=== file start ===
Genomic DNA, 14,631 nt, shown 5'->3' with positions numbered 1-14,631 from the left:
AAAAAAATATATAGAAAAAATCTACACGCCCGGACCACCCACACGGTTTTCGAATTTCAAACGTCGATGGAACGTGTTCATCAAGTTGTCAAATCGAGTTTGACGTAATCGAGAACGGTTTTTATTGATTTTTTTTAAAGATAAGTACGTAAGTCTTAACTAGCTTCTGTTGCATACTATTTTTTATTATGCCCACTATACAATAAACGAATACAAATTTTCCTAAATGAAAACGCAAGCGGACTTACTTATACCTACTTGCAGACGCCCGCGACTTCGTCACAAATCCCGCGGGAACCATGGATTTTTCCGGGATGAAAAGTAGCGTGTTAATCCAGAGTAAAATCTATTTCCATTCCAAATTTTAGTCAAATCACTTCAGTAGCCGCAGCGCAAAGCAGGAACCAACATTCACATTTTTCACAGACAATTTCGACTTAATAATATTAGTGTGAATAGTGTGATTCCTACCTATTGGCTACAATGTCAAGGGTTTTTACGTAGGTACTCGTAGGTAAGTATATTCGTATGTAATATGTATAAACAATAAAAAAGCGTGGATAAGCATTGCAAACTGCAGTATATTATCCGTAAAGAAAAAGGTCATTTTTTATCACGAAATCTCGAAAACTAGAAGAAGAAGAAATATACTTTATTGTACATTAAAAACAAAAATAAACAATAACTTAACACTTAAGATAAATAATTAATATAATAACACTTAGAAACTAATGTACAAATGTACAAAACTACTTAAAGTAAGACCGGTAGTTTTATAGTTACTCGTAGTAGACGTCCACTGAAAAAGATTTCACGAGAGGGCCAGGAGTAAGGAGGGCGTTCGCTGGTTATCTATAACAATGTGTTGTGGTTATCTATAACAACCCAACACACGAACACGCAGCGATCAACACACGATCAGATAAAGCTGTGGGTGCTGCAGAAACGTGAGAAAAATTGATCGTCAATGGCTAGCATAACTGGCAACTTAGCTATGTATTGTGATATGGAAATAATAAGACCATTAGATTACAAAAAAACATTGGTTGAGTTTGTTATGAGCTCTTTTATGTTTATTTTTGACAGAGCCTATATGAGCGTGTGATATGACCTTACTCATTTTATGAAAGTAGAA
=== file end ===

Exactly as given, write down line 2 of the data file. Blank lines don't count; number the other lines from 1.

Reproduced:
AAAAAAATATATAGAAAAAATCTACACGCCCGGACCACCCACACGGTTTTCGAATTTCAAACGTCGATGGAACGTGTTCATCAAGTTGTCAAATCGAGTTTGACGTAATCGAGAACGGTTTTTATTGATTTTTTTTAAAGATAAGTACGTAAGTCTTAACTAGCTTCTGTTGCATACTATTTTTTATTATGCCCACTATACAATAAACGAATACAAATTTTCCTAAATGAAAACGCAAGCGGACTTACTTATACCTACTTGCAGACGCCCGCGACTTCGTCACAAATCCCGCGGGAACCATGGATTTTTCCGGGATGAAAAGTAGCGTGTTAATCCAGAGTAAAATCTATTTCCATTCCAAATTTTAGTCAAATCACTTCAGTAGCCGCAGCGCAAAGCAGGAACCAACATTCACATTTTTCACAGACAATTTCGACTTAATAATATTAGTGTGAATAGTGTGATTCCTACCTATTGGCTACAATGTCAAGGGTTTTTACGTAGGTACTCGTAGGTAAGTATATTCGTATGTAATATGTATAAACAATAAAAAAGCGTGGATAAGCATTGCAAACTGCAGTATATTATCCGTAAAGAAAAAGGTCATTTTTTATCACGAAATCTCGAAAACTAGAAGAAGAAGAAATATACTTTATTGTACATTAAAAACAAAAATAAACAATAACTTAACACTTAAGATAAATAATTAATATAATAACACTTAGAAACTAATGTACAAATGTACAAAACTACTTAAAGTAAGACCGGTAGTTTTATAGTTACTCGTAGTAGACGTCCACTGAAAAAGATTTCACGAGAGGGCCAGGAGTAAGGAGGGCGTTCGCTGGTTATCTATAACAATGTGTTGTGGTTATCTATAACAACCCAACACACGAACACGCAGCGATCAACACACGATCAGATAAAGCTGTGGGTGCTGCAGAAACGTGAGAAAAATTGATCGTCAATGGCTAGCATAACTGGCAACTTAGCTATGTATTGTGATATGGAAATAATAAGACCATTAGATTACAAAAAAACATTGGTTGAGTTTGTTATGAGCTCTTTTATGTTTATTTTTGACAGAGCCTATATGAGCGTGTGATATGACCTTACTCATTTTATGAAAGTAGAA